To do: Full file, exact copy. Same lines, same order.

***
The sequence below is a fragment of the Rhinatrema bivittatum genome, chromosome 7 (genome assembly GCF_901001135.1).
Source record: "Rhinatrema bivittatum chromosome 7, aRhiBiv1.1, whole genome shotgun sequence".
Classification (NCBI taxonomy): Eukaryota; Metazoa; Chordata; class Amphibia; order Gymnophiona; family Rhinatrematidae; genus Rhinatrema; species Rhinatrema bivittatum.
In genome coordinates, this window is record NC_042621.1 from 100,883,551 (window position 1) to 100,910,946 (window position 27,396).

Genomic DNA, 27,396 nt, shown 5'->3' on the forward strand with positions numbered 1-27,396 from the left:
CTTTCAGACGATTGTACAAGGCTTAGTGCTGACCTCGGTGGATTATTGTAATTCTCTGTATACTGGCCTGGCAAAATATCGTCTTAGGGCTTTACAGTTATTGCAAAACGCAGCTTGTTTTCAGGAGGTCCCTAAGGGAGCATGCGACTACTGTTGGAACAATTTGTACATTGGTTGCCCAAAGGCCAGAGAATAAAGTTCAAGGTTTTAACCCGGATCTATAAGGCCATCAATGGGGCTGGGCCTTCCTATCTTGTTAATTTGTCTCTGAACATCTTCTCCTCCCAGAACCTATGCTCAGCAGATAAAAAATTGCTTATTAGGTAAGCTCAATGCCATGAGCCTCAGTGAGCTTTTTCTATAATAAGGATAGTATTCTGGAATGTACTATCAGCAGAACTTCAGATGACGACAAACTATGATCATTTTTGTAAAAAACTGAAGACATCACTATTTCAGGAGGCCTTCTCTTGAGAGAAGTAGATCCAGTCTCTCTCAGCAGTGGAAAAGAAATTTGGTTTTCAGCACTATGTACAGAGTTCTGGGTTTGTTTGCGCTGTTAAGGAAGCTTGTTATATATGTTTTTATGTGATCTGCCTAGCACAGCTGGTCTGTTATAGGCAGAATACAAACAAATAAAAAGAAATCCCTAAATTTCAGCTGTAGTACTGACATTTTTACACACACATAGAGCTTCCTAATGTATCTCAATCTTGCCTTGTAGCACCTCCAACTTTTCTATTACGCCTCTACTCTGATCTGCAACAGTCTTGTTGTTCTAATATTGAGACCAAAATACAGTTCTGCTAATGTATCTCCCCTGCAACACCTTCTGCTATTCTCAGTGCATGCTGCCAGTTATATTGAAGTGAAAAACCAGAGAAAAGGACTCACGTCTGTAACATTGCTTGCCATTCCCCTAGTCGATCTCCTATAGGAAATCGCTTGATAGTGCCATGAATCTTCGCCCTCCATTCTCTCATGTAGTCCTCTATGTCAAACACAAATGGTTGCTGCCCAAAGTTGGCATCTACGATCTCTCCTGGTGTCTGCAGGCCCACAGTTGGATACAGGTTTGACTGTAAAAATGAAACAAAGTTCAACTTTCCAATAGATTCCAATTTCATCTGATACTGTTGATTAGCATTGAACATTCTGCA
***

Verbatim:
The sequence below is a fragment of the Rhinatrema bivittatum genome, chromosome 7 (genome assembly GCF_901001135.1).
Source record: "Rhinatrema bivittatum chromosome 7, aRhiBiv1.1, whole genome shotgun sequence".
Classification (NCBI taxonomy): Eukaryota; Metazoa; Chordata; class Amphibia; order Gymnophiona; family Rhinatrematidae; genus Rhinatrema; species Rhinatrema bivittatum.
In genome coordinates, this window is record NC_042621.1 from 100,883,551 (window position 1) to 100,910,946 (window position 27,396).

Genomic DNA, 27,396 nt, shown 5'->3' on the forward strand with positions numbered 1-27,396 from the left:
CTTTCAGACGATTGTACAAGGCTTAGTGCTGACCTCGGTGGATTATTGTAATTCTCTGTATACTGGCCTGGCAAAATATCGTCTTAGGGCTTTACAGTTATTGCAAAACGCAGCTTGTTTTCAGGAGGTCCCTAAGGGAGCATGCGACTACTGTTGGAACAATTTGTACATTGGTTGCCCAAAGGCCAGAGAATAAAGTTCAAGGTTTTAACCCGGATCTATAAGGCCATCAATGGGGCTGGGCCTTCCTATCTTGTTAATTTGTCTCTGAACATCTTCTCCTCCCAGAACCTATGCTCAGCAGATAAAAAATTGCTTATTAGGTAAGCTCAATGCCATGAGCCTCAGTGAGCTTTTTCTATAATAAGGATAGTATTCTGGAATGTACTATCAGCAGAACTTCAGATGACGACAAACTATGATCATTTTTGTAAAAAACTGAAGACATCACTATTTCAGGAGGCCTTCTCTTGAGAGAAGTAGATCCAGTCTCTCTCAGCAGTGGAAAAGAAATTTGGTTTTCAGCACTATGTACAGAGTTCTGGGTTTGTTTGCGCTGTTAAGGAAGCTTGTTATATATGTTTTTATGTGATCTGCCTAGCACAGCTGGTCTGTTATAGGCAGAATACAAACAAATAAAAAGAAATCCCTAAATTTCAGCTGTAGTACTGACATTTTTACACACACATAGAGCTTCCTAATGTATCTCAATCTTGCCTTGTAGCACCTCCAACTTTTCTATTACGCCTCTACTCTGATCTGCAACAGTCTTGTTGTTCTAATATTGAGACCAAAATACAGTTCTGCTAATGTATCTCCCCTGCAACACCTTCTGCTATTCTCAGTGCATGCTGCCAGTTATATTGAAGTGAAAAACCAGAGAAAAGGACTCACGTCTGTAACATTGCTTGCCATTCCCCTAGTCGATCTCCTATAGGAAATCGCTTGATAGTGCCATGAATCTTCGCCCTCCATTCTCTCATGTAGTCCTCTATGTCAAACACAAATGGTTGCTGCCCAAAGTTGGCATCTACGATCTCTCCTGGTGTCTGCAGGCCCACAGTTGGATACAGGTTTGACTGTAAAAATGAAACAAAGTTCAACTTTCCAATAGATTCCAATTTCATCTGATACTGTTGATTAGCATTGAACATTCTGCA